Professor David Waterhouse, Dec 7 (fri), 4-6pm

VISUAL AND MATERIAL PERSPECTIVES ON EAST ASIA

Sponsored by Committee on Japanese Studies and the Council on Advanced Studies

Dec 7 (Friday), 4:00-6:00, CWAC 156

 

Professor David Waterhouse

Professor Emeritus, University of Toronto, St. George

 

“Eight Views, The Foxes’ Wedding, Automata and Other Themes in Early Nishiki-e”

 

The commercial development in 1765 of Japanese colour prints in many colours (nishiki-e: literally “brocade picture”) saw the introduction of new artistic styles and subjects. This development was due above all to the Edo artist Suzuki Harunobu (1725?-70) and a handful of other artists, many of whom were his pupils; and to the initial sponsorship of private patrons in samurai and literati circles. Harunobu was by far the most prolific early artist of nishiki-e; and he is justly renowned for his portrayals of feminine beauty. However, his subject-matter ranged far and wide, and many of his prints incorporate witty allusions to classical literature, Nō drama, and Chinese and Japanese folklore. Still other prints reflect topical events and passing fashions. Very often the prints quote poems, in classical Japanese or Chinese; but with or without these it can be difficult for us today to recognise his allusions.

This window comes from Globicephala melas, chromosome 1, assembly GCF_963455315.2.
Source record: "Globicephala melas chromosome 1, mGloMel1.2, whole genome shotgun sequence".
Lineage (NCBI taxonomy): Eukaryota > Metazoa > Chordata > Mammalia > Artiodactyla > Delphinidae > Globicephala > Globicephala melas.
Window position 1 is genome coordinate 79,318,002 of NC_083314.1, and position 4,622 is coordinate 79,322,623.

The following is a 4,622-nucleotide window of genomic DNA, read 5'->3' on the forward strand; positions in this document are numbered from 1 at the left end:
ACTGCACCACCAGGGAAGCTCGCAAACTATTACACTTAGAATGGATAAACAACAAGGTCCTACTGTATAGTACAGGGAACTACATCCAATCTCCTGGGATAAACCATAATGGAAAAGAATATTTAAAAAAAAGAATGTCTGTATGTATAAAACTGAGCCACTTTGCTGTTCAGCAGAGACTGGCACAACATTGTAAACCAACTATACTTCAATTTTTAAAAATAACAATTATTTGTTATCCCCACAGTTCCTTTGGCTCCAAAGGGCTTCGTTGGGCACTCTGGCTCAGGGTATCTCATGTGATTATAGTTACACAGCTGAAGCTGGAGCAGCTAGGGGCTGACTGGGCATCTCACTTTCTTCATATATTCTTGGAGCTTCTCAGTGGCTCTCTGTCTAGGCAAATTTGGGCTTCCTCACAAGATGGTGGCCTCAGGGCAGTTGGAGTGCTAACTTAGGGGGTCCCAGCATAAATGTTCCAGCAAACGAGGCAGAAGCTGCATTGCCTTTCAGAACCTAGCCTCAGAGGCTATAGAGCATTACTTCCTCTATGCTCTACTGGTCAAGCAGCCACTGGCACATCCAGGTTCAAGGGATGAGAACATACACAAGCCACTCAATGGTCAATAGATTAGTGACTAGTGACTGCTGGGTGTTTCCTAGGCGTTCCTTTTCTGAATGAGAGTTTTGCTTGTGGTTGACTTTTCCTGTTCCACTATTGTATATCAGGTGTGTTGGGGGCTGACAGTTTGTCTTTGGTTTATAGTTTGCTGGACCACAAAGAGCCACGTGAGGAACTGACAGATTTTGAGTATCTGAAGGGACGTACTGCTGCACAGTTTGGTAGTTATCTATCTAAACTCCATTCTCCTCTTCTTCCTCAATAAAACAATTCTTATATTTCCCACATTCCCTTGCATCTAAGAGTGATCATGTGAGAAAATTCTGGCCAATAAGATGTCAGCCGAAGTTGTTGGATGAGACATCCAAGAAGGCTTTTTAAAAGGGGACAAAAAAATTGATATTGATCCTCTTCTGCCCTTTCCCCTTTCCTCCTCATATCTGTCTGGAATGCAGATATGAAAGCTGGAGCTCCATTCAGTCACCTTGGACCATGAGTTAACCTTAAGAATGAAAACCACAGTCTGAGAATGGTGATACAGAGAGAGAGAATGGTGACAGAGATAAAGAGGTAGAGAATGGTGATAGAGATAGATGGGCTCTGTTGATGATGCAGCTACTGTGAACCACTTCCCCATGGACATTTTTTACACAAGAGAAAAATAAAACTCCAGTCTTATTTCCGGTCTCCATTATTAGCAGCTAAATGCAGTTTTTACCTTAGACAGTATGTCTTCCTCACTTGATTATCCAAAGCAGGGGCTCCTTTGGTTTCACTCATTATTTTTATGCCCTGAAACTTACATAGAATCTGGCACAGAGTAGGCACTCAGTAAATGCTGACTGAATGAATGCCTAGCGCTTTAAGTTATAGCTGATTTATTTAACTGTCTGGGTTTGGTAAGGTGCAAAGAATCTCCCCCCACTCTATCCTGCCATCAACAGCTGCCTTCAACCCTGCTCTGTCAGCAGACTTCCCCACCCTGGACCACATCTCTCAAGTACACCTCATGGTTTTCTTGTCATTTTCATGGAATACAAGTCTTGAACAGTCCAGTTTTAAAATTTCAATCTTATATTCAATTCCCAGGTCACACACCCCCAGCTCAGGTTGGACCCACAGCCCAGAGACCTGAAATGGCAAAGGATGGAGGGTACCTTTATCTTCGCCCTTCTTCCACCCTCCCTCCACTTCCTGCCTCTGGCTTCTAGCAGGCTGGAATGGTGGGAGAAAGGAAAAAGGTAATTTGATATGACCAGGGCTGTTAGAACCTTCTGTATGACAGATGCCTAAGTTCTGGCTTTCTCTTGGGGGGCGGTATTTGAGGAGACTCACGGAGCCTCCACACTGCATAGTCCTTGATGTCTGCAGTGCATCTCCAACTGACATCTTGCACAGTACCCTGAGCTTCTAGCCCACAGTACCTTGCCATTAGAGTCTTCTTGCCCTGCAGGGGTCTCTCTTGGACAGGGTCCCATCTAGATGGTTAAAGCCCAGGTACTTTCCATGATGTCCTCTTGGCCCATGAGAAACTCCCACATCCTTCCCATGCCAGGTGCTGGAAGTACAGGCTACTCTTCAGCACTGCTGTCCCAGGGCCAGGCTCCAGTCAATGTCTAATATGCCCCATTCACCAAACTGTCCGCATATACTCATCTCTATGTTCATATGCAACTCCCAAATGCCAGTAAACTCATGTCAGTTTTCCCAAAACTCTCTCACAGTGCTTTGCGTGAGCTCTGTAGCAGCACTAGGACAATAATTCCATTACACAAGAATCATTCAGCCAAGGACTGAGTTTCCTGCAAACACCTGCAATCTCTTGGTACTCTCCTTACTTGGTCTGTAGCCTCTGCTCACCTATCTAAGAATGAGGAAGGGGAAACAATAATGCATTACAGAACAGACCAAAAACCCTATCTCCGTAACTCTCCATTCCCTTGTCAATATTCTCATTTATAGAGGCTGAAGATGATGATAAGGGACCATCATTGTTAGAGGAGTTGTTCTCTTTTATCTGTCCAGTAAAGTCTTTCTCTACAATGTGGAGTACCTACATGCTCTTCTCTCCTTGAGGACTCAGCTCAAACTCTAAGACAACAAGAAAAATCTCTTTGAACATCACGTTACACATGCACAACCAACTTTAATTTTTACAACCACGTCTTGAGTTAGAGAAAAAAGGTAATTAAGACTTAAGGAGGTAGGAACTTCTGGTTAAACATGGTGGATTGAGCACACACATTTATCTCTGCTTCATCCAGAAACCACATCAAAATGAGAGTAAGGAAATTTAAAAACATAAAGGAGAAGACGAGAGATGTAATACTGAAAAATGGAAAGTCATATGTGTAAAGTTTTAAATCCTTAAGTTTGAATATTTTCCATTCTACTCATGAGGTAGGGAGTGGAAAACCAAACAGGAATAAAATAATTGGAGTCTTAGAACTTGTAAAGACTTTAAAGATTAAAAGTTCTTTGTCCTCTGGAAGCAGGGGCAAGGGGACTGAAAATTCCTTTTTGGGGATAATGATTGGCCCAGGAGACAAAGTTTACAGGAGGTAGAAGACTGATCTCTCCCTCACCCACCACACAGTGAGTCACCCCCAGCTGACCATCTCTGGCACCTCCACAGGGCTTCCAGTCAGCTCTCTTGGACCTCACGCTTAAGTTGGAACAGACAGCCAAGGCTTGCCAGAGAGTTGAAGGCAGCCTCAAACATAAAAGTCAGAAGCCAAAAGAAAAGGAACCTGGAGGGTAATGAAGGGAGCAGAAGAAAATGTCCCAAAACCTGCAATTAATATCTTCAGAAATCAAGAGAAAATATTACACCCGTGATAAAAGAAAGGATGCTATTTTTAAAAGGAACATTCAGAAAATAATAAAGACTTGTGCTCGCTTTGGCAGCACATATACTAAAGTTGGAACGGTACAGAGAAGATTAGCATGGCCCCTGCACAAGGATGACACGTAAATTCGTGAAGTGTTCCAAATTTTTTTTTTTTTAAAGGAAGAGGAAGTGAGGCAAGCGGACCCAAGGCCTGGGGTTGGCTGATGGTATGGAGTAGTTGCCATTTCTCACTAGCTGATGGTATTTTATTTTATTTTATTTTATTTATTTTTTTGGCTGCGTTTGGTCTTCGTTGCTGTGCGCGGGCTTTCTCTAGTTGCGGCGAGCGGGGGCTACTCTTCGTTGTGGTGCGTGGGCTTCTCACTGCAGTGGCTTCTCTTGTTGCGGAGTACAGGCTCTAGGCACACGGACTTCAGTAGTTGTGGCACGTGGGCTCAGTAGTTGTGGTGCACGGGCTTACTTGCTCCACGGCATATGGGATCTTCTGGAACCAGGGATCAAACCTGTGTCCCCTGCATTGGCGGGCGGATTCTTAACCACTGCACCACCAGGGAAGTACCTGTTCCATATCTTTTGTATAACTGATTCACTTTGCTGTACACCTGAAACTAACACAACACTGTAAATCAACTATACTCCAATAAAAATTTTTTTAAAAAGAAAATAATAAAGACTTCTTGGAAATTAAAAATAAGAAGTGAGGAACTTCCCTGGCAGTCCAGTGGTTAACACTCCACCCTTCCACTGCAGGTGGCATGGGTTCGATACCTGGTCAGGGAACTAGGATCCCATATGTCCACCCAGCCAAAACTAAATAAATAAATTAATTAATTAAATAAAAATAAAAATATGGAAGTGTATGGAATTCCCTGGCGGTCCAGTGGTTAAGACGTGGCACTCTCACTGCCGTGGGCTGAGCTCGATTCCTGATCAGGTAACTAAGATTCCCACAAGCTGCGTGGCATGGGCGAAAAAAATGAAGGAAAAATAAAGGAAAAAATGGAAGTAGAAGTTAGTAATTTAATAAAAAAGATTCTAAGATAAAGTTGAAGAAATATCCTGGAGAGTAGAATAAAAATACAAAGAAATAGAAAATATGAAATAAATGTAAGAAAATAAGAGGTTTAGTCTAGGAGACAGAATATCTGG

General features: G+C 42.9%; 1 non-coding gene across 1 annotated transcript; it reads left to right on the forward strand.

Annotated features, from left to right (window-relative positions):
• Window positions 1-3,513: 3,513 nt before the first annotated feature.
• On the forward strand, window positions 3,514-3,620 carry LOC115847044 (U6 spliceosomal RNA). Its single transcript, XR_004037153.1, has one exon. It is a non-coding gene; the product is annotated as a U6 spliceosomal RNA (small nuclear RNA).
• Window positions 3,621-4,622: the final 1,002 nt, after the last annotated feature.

Over many years I have worked at intervals on a catalogue of 721 single-sheet woodcuts by Harunobu and his immediate followers in the Museum of Fine Arts, Boston. A completely revised version of my English text will finally appear early in 2013, from Hotei Publishing in Leiden. It will comprise separate volumes of text and colour plates, in a slip-case.

 

In the course of this work I have been able to identify for the first time many of Harunobu’s allusions; and the catalogue will provide ample documentation. For this talk at the Smart Museum I have chosen to discuss a handful of recurrent themes in prints of Harunobu and his contemporaries, including prints which belong to series or sets: especially the Eight Views (hakkei), and the wedding ceremonies of foxes and humans. Still other prints turn out on investigation to depict automata (karakuri). If time permits I will also discuss Harunobu’s allusions to Nō plays, with which he evidently had considerable familiarity.

 

The talk will be illustrated with images from the Boston collection and other sources.

 

 

Persons with a disability who believe they need assistance are requested to contact quincyngan@uchicago.edu in advance.

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